Forget it, it was just a joke, which loses its lightness if it is taken seriously.
   The meaning was that, when our calculations predict the appearence of an actually infinite number, when it is obvious that, in nature, we do experience only potentially infinite quantities, it is our calculations that we should blame, not nature !  :)
   ( The procedure of somehow "cuting off" the infinite quantities, so we get the observed finite ones, is called "re-normalization" - for good reason. An infinite quantity is an ab-normal thing...)     

kd8eeh

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Re: A simpler TackleClamp hitch.
« Reply #37 on: December 16, 2012, 05:56:28 AM »
It's an infinite limit, not actually an infinite quantity.  Those happen all the time in nature.

In the end, let's leave it at friction is complicated.

X1

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Re: A simpler TackleClamp hitch.
« Reply #38 on: December 16, 2012, 01:56:45 PM »
   The distinction between actual and potential infinity I mentioned quantities is a diferent thing.
   " In accordance with the traditional view of Aristotle, the Hellenistic Greeks generally preferred to distinguish the potential infinity from the actual infinity; for example, instead of saying that there are an infinity of primes, Euclid prefers instead to say that there are more prime numbers than contained in any given collection of prime numbers (Elements, Book IX, Proposition 20)." (1) Im can assure you that the magnitude of the normal forces is NOT ( never ever ) infinite...Heraklas knew it !  :) (2)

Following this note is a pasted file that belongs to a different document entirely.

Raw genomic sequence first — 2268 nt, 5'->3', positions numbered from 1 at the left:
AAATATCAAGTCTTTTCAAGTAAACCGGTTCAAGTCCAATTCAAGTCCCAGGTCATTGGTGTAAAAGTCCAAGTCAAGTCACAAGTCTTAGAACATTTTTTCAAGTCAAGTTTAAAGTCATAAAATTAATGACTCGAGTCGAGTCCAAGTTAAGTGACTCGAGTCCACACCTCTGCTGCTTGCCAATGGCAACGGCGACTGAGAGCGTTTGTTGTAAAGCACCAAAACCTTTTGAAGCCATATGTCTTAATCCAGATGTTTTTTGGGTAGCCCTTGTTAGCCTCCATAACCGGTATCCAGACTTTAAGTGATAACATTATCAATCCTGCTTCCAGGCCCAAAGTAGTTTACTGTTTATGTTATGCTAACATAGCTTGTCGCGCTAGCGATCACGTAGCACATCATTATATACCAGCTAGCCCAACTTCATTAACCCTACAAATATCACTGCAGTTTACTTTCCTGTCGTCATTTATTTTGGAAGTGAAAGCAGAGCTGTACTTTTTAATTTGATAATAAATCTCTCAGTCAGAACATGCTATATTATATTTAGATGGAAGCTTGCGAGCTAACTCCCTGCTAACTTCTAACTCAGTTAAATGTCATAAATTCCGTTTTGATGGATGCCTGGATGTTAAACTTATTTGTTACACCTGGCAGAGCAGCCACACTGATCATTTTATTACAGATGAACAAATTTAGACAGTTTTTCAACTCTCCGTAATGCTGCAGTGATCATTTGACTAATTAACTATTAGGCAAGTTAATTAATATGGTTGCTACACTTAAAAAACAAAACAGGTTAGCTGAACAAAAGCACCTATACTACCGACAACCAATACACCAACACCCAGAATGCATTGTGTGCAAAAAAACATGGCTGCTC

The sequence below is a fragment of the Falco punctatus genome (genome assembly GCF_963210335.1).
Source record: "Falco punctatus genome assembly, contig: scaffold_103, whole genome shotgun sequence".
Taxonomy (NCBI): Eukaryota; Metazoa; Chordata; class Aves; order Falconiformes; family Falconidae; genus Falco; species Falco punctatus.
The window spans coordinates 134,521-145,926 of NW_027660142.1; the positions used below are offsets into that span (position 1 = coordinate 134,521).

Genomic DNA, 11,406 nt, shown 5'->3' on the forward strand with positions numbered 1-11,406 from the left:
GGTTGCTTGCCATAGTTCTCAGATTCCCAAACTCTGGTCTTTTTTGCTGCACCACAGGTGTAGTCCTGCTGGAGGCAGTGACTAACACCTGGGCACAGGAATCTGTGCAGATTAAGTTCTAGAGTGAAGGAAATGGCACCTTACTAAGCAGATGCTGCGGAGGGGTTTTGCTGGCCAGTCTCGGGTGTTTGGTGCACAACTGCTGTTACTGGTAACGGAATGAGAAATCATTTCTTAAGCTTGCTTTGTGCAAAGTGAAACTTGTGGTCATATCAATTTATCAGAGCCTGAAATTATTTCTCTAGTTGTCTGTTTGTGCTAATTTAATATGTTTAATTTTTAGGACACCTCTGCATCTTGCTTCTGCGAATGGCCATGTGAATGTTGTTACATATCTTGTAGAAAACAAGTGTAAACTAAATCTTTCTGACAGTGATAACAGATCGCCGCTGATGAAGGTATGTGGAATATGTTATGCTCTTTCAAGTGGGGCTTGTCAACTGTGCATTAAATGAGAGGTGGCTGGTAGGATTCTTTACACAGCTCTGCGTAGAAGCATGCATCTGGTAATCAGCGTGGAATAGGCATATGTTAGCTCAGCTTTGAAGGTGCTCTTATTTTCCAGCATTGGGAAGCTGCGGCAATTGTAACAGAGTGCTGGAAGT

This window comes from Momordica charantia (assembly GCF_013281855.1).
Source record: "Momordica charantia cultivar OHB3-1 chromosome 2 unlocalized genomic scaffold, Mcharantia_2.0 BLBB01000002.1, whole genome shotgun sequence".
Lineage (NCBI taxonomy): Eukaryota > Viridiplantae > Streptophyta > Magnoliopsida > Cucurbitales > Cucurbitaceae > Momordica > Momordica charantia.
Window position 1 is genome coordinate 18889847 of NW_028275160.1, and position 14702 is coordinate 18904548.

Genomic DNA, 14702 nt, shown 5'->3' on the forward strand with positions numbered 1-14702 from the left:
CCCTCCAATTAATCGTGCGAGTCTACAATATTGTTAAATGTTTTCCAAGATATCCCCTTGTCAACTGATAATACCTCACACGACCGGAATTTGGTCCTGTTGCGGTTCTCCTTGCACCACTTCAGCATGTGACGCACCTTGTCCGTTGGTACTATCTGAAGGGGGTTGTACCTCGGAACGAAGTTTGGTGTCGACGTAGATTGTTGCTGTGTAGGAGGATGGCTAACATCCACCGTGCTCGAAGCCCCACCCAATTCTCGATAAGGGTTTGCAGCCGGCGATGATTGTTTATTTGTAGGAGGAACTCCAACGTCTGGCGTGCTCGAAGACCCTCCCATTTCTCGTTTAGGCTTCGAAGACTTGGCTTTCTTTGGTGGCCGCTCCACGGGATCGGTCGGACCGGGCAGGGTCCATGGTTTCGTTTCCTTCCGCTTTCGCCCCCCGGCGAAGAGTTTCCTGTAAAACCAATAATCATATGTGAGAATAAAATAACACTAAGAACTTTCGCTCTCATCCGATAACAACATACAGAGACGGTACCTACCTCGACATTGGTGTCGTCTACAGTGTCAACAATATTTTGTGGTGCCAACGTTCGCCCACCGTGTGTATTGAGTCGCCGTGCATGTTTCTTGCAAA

1. http://en.wikipedia.org/wiki/Infinity
2. http://en.wikipedia.org/wiki/Heraklas

xarax

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Re: A simpler TackleClamp hitch.
« Reply #39 on: May 15, 2014, 07:43:40 PM »
  Pictures of the Double Cow hitch, on a monochromatic rope.
  Tied on a 11 mm climbing rope, and pre-tensioned by hand as tightly as possible, by pulling the ends the one after the other.
  Rock solid, no sign of any release after the pre-tensioning, good-looking : what more can one demand of a tight hitch ?
This is not a knot.

DerekSmith

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Re: A simpler TackleClamp hitch.
« Reply #40 on: May 31, 2014, 11:14:28 AM »
what more can one demand of a tight hitch ?

Ease of tying might come top of answers to that question, followed closely by intrinsic security (because just 30 seconds of flogging and it fell to pieces)

xarax

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Re: A simpler TackleClamp hitch.
« Reply #41 on: May 31, 2014, 03:00:46 PM »
what more can one demand of a tight hitch ?

Ease of tying might come top of answers to that question, followed closely by intrinsic security (because just 30 seconds of flogging and it fell to pieces)

   If I judge from the top of your answer to my question, you have never tied it properly... because it can be set up in-the-bight in a few seconds ( literally ), and it can be tightened hard in a few more. However, I will suppose that you had not seen the attached pictures ( illustrating how it can be tied in-the-bight ), or that you may find difficult, indeed, to tie two Cow hitches, the one next to the other, in-the-end... Also, I will not question WHICH ONE ( =1 ) other hitch is even remotely as tight as this hitch, and can also be tied in-the-end AND in-the-bight so easily and quickly, because I know you do not like comparisons... :)  So, I will answer the bottom of your answer : 300 seconds of flogging ( measured with my watch - yours may run slower... :)), had not ANY noticeable effect on the grip. In fact, its only problem is that it so tight and irresponsive to ANY flogging, that it should better be slipped always, even if one does not tension it very hard.